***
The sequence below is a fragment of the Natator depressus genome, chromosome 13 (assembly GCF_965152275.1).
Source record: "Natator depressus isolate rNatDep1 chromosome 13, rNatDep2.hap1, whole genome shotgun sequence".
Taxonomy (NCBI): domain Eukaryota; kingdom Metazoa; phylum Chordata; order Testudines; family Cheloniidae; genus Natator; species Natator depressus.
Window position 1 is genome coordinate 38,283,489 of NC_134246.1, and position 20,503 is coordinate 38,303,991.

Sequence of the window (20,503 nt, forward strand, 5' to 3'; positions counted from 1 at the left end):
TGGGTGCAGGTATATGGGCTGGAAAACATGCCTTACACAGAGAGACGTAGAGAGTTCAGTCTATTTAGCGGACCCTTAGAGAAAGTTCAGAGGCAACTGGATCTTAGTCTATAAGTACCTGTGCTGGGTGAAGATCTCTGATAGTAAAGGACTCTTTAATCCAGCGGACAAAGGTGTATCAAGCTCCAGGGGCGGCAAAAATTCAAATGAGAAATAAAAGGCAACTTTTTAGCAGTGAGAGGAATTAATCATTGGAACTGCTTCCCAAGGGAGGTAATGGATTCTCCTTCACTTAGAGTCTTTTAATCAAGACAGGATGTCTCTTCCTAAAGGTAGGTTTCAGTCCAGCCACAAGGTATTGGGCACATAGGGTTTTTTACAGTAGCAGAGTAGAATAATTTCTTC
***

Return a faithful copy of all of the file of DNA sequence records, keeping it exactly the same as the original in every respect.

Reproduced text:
The sequence below is a fragment of the Natator depressus genome, chromosome 13 (assembly GCF_965152275.1).
Source record: "Natator depressus isolate rNatDep1 chromosome 13, rNatDep2.hap1, whole genome shotgun sequence".
Taxonomy (NCBI): domain Eukaryota; kingdom Metazoa; phylum Chordata; order Testudines; family Cheloniidae; genus Natator; species Natator depressus.
Window position 1 is genome coordinate 38,283,489 of NC_134246.1, and position 20,503 is coordinate 38,303,991.

Sequence of the window (20,503 nt, forward strand, 5' to 3'; positions counted from 1 at the left end):
TGGGTGCAGGTATATGGGCTGGAAAACATGCCTTACACAGAGAGACGTAGAGAGTTCAGTCTATTTAGCGGACCCTTAGAGAAAGTTCAGAGGCAACTGGATCTTAGTCTATAAGTACCTGTGCTGGGTGAAGATCTCTGATAGTAAAGGACTCTTTAATCCAGCGGACAAAGGTGTATCAAGCTCCAGGGGCGGCAAAAATTCAAATGAGAAATAAAAGGCAACTTTTTAGCAGTGAGAGGAATTAATCATTGGAACTGCTTCCCAAGGGAGGTAATGGATTCTCCTTCACTTAGAGTCTTTTAATCAAGACAGGATGTCTCTTCCTAAAGGTAGGTTTCAGTCCAGCCACAAGGTATTGGGCACATAGGGTTTTTTACAGTAGCAGAGTAGAATAATTTCTTC